4. We can monitor what happens when invoking a service! For now the DSB Manager uses Web service notification to subscribe to some monitoring topic hosted on the DSB node. When a message is exchanged between the client and the services involved in the process execution, notification are automatically published to the DSB Manager which has just subscribed. The monitoring uses Web sockets for live display in the browser…
  5. Last thing is just a test to show more monitoring data when many calls are exchanged between consumers and providers.
Let’s go one step further… The BPEL engine we use in the DSB is our own (PetalsLink) BPEL engine we developed from scratch. This allows us to have a complete control on it and to be able to extend it and embed it as we want without any constraint. In the current case, the BPEL Engine is hosted on a dedicated DSB component. It means that we do not have an external thing which talk with services through some exposed services. This is really important to notice that by doing such thing we can really base process execution on a Service Oriented Architecture. When developing the BPEL process with the Petals Studio, or when creating a BPM process (more details in a future post), you do not have to care about service endpoints. You just have to say to the process that you want to call operation X of service Y or interface Z. It is up to the DSB hosting the BPEL engine to resolve endpoints at runtime. By using this approach we can really do interesting things, just because the DSB is Distributed: services can be hosted on any nodes, can be replicated, can move, can be updated without any impact on the process itself: Oh wait this is SOA!

Related articles

Pushing your Web services in the Cloud in 5 minutes…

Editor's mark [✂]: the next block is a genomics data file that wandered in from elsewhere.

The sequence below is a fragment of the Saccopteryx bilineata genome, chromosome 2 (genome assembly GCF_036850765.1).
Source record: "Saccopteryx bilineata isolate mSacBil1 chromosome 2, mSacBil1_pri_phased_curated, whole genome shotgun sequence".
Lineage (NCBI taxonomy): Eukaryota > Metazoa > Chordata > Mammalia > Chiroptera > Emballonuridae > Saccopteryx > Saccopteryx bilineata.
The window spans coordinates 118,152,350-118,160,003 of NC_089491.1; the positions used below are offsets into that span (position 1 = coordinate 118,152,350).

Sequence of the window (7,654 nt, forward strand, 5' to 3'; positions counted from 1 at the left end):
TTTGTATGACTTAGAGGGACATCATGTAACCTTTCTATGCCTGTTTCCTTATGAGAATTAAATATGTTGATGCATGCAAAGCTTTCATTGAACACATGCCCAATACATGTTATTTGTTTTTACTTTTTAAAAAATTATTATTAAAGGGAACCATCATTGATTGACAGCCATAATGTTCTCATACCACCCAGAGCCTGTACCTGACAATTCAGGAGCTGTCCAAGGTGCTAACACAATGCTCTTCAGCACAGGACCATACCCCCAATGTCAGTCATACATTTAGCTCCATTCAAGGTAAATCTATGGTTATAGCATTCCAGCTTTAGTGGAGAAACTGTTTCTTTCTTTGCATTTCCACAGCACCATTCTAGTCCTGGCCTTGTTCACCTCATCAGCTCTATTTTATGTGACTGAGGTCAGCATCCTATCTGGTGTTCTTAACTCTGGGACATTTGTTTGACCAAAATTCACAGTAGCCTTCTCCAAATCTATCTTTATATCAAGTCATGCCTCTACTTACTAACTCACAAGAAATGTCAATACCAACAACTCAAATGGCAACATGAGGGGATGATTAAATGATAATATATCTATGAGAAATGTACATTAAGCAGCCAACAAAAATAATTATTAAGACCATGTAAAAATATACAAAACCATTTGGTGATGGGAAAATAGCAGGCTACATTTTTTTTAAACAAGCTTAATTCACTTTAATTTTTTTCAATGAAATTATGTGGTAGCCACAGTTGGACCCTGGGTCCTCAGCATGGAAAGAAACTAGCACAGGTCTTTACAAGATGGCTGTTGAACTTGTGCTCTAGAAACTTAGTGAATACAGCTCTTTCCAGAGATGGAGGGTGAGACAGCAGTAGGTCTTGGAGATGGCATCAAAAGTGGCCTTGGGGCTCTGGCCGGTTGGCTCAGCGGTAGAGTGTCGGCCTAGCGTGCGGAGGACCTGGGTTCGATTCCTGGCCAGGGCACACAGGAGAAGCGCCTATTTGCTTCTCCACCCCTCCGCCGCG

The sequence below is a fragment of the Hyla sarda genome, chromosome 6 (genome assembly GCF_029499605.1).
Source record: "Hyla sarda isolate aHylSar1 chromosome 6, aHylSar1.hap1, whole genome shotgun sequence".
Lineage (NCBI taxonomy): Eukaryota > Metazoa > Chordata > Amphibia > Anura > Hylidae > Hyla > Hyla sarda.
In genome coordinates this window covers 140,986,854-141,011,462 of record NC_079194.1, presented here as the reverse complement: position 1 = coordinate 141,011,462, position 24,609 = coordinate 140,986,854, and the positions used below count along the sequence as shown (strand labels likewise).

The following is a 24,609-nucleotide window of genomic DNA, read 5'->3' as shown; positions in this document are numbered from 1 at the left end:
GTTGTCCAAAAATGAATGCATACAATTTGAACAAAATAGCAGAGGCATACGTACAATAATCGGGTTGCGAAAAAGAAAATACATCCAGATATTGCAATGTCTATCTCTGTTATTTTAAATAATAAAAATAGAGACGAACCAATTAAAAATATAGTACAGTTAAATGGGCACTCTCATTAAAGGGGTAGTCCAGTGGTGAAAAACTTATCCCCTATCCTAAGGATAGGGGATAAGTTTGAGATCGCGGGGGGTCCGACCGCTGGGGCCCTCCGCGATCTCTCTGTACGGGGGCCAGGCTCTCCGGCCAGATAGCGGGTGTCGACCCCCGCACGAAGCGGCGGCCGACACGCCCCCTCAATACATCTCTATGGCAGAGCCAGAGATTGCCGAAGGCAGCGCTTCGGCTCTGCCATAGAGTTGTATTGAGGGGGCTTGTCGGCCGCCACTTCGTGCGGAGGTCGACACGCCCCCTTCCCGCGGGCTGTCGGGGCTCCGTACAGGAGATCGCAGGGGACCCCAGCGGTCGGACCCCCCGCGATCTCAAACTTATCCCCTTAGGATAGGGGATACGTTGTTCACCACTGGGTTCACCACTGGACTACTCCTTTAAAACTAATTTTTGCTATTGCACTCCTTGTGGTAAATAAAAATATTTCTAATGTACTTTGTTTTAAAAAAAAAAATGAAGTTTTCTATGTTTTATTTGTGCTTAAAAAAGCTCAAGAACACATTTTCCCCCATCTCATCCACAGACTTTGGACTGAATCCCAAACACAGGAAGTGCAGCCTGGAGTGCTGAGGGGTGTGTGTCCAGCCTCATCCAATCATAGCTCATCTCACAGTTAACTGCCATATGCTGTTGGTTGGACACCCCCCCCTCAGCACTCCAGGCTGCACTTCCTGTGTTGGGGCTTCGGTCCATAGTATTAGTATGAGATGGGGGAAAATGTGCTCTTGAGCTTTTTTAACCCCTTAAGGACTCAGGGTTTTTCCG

… or less! Heroku is defined as a « Cloud application platform ». I just want to redefine it to « Awesome Cloud application Platform ». So, this awesome platform provides a way to host and scale your application in the Cloud really easily with 3 or 4 commands…

Since I am currently working on my talk at #OW2Con 2011 (coming later this week) dealing with BPM, Services and the Cloud, I wanted to host some Web services on several places. I never had time to test Heroku but I just took this precious time today. After looking some examples, I created a Maven project template (no I do not have time to create an archetype, maybe there is one somewhere) which uses Jetty and Apache CXF to expose JAXWS annotated classes as Web services. So now, using heroku to freely expose your services is easy as:

  1.  Sign up to heroku
  2. Download the heroku client for your platform
  3. Clone/Fork the repository at https://github.com/chamerling/heroku-cxf-jaxws
  4. Add your own services
  5. Login to heroku ‘heroku auth:login
  6. Create the app on heroku ‘heroku create -s cedar
  7. Push your services to heroku ‘git push heroku master‘. There is a git hook somewhere which just automatically compile and start your application after you pushed it.
  8. Open your CXF services summary page ‘heroku open’
The default application name is some random one, you can rename it by using the ‘heroku rename yournewname‘ but in the current case I had an issue on the generated Web service endpoint name. So I suggest restarting your app after renaming (have a look to the ‘heroku ps‘ command).
That’s all, that’s quick!